Mr. E: A long overdue letter.
As a teenager, I attended a large public high school in a huge city with 9.8 million residents.
Like most public schools, it was overcrowded. Too many students. Not enough classroom space, supplies, or grown-ups available to manage the throngs. During lunch, thousands of students would explode into the quad like a swarm of locusts, jostling to squeeze to their lockers, laughing, flirting, sometimes fighting.
Most of the teachers were kind, passionate, and caring. All of the teachers were overworked and underpaid. Several made a permanent imprint on my life.
One was my history teacher in ninth grade.
I am humiliated to confess that I don’t remember his full name. It started with E. Mr. Einburg. Mr. Elliot. Something like that. But every other detail—I remember.
I remember his face. His slightly stooped posture. His graying curly hair. The location and layout of the room and exactly where I sat. Main building. Second floor. South corner. Final row of desks. To the left. Three seats back. And most of all, I remember how it felt to be inside his classroom.
Picture Bernie Sanders with a California tan. That was this teacher.
Mr. E taught history—but not the history found inside our state-issued textbooks, not the half-truths, glaring omissions, and excessively simplified stories, a war reduced to a glib paragraph.
He taught us the real history.
He was the first teacher, first authority figure, and (as I now reflect on it) the first white man I ever met who said things like, “You will notice there aren’t many stories about Black and Brown people in this textbook…” (he would say this while holding the book in his hands with visible disdain) “…and we need to talk about why that is.”
He spoke on behalf of people whose voices had been silenced.
He had us watch movies about union workers and their fight for safe conditions and better pay.
He told us harrowing details about bloody civil rights battles, racist systems, injustices from long ago and present day.
He told us these things because he wanted us to know the truth, he wanted us to care, and not be asleep.
He was steady, clear, and precise. All facts. No sugarcoating. His tone of voice signaled, “I am telling you this, because I respect you enough to be honest with you.”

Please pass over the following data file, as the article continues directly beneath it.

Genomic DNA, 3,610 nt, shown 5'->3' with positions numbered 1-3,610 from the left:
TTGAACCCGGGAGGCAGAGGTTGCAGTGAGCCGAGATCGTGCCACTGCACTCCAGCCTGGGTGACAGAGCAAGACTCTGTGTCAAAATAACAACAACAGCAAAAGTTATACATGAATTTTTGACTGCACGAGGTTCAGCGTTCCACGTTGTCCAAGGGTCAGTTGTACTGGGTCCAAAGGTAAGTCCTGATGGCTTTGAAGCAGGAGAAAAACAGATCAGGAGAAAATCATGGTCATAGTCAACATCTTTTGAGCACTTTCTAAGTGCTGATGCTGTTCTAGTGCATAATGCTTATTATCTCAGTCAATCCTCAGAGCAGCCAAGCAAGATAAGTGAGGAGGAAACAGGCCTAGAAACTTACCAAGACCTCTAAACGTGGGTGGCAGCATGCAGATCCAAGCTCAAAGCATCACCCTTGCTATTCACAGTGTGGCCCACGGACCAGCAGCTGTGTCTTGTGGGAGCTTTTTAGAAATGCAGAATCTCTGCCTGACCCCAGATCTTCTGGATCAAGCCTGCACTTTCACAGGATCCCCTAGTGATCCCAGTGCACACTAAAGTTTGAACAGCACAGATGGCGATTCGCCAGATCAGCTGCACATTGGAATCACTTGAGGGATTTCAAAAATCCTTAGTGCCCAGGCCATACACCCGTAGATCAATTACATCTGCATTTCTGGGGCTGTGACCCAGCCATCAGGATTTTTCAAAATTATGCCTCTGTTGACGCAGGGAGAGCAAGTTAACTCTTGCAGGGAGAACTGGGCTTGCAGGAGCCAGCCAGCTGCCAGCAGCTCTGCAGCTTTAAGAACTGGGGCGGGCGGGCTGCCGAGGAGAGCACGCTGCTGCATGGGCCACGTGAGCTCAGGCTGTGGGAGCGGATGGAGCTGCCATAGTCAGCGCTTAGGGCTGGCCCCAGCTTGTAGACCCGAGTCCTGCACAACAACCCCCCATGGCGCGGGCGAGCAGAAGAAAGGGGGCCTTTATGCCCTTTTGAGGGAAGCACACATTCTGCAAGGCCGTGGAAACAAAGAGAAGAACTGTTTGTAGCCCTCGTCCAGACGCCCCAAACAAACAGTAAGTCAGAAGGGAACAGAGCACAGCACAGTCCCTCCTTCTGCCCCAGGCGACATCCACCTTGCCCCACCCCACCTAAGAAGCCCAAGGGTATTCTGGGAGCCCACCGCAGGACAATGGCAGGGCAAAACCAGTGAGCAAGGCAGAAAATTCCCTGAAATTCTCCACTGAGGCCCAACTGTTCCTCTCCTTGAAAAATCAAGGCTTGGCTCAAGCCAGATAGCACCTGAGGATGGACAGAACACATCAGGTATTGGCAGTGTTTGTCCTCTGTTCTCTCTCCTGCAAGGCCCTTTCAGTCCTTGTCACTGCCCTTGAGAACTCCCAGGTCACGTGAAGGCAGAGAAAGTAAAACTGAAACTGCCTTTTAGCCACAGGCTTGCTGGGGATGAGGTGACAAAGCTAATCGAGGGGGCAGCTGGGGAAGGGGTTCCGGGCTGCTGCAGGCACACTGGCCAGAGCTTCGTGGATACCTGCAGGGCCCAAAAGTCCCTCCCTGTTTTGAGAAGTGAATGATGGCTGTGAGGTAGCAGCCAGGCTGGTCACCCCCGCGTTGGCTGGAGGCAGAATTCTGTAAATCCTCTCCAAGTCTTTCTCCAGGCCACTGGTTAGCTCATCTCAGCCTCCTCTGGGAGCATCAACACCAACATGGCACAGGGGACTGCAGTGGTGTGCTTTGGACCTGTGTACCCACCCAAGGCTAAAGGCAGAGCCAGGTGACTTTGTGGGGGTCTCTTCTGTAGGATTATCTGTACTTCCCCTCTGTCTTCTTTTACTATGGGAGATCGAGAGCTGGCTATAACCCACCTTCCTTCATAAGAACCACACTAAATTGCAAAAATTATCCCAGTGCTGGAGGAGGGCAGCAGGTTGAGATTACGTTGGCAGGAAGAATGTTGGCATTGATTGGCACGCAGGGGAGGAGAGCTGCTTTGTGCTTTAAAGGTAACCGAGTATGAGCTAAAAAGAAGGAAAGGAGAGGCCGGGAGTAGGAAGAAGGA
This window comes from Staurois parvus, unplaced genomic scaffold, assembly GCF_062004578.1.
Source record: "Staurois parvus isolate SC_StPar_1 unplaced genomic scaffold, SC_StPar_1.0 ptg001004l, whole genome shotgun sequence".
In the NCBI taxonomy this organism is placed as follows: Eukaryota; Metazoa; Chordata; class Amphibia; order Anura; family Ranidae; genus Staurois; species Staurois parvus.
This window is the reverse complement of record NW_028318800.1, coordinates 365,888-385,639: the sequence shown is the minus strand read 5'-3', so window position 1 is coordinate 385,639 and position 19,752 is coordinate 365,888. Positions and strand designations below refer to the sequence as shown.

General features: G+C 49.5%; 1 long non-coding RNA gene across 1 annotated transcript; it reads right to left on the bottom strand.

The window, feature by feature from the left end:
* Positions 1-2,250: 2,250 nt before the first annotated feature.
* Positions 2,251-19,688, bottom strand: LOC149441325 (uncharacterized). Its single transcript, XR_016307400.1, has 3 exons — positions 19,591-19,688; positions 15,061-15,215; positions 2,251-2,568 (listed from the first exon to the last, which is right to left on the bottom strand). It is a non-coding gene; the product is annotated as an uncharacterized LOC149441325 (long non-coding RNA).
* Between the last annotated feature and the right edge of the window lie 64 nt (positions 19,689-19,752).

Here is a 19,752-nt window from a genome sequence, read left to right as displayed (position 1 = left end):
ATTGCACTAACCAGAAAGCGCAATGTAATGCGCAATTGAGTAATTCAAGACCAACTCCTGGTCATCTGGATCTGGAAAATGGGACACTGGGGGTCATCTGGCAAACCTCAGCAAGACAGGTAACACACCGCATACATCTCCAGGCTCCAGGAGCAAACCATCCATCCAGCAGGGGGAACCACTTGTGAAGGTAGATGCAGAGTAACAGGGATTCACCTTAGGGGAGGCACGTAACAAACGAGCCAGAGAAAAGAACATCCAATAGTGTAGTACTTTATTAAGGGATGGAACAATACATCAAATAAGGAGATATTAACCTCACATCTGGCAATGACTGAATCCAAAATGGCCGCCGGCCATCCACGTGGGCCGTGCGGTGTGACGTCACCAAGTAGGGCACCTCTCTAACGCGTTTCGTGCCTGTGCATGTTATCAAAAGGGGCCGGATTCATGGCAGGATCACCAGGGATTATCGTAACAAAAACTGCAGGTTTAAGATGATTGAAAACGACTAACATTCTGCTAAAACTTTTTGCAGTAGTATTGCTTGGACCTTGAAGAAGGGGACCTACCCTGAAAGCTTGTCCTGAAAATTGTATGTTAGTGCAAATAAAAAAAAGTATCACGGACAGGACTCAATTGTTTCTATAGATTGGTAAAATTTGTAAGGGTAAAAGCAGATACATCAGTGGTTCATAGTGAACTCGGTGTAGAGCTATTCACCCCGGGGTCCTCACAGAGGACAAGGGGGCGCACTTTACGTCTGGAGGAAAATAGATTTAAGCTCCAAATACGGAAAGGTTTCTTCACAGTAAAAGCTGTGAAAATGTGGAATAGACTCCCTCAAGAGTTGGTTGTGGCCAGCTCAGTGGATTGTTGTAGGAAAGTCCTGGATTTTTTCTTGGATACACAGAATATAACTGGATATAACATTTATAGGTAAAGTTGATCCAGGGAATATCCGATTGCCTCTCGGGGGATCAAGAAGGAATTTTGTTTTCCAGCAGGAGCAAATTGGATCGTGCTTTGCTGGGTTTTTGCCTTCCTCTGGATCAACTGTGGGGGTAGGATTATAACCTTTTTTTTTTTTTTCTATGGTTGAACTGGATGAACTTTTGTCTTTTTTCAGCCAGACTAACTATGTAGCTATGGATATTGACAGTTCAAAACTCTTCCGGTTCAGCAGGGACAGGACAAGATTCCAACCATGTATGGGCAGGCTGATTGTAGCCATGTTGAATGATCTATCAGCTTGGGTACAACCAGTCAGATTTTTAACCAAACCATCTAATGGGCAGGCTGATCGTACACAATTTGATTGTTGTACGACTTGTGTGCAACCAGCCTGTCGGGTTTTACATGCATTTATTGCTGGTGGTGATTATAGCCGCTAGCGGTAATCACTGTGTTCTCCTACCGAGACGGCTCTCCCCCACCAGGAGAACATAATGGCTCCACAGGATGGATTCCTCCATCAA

For kids who hungered to know more, he kept his classroom open during lunch. He would answer questions, and ask difficult questions. He would tell stories, debate, or just chat with anyone who needed a safe place to land.
21 years later, I am still thinking about Mr. E. His work echoes in my mind and heart, in ways that I am just now fully realizing.
It pains me to know that—lost in my self-absorbed adolescent haze, worrying about college applications, passing my driver’s exam, whether my crush liked me back, and whether I ought to drink regular soda or Diet with no calories—I never properly thanked him.
I want to thank him now.
I share this story for two reasons.
Whoever is reading this, please reach out to a teacher today and say thank you. A school teacher or anyone who has influenced your life. A parent. An auntie. A coach.
Tell them, “You have impacted my life in so many ways, and here is just one…”
To everyone reading this, regardless of your vocation—whether you are a teacher, nurse, attorney, cupcake baker, yoga instructor, writer, artist, mystic, healer, or perhaps parenting full time—I know that sometimes it feels like your work doesn’t matter much.
Sometimes it feels like nobody is watching. Nobody is visiting your website. Only two people attended your last workshop. Or the sales aren’t rolling in. You feel invisible and unimportant.
Please trust that—just like Mr. E—you are impacting people deeply, in ways both seen and unseen.
You are planting seeds. You are creating a ripple effect that is bigger than you see and bigger than you know. You are more influential than you think.
Even if you are not receiving a voluminous flood of likes, hearts, comments, replies, clicks, or fan mail, your efforts matter.
21 years from now, someone might be writing a long overdue thank you letter dedicated to you.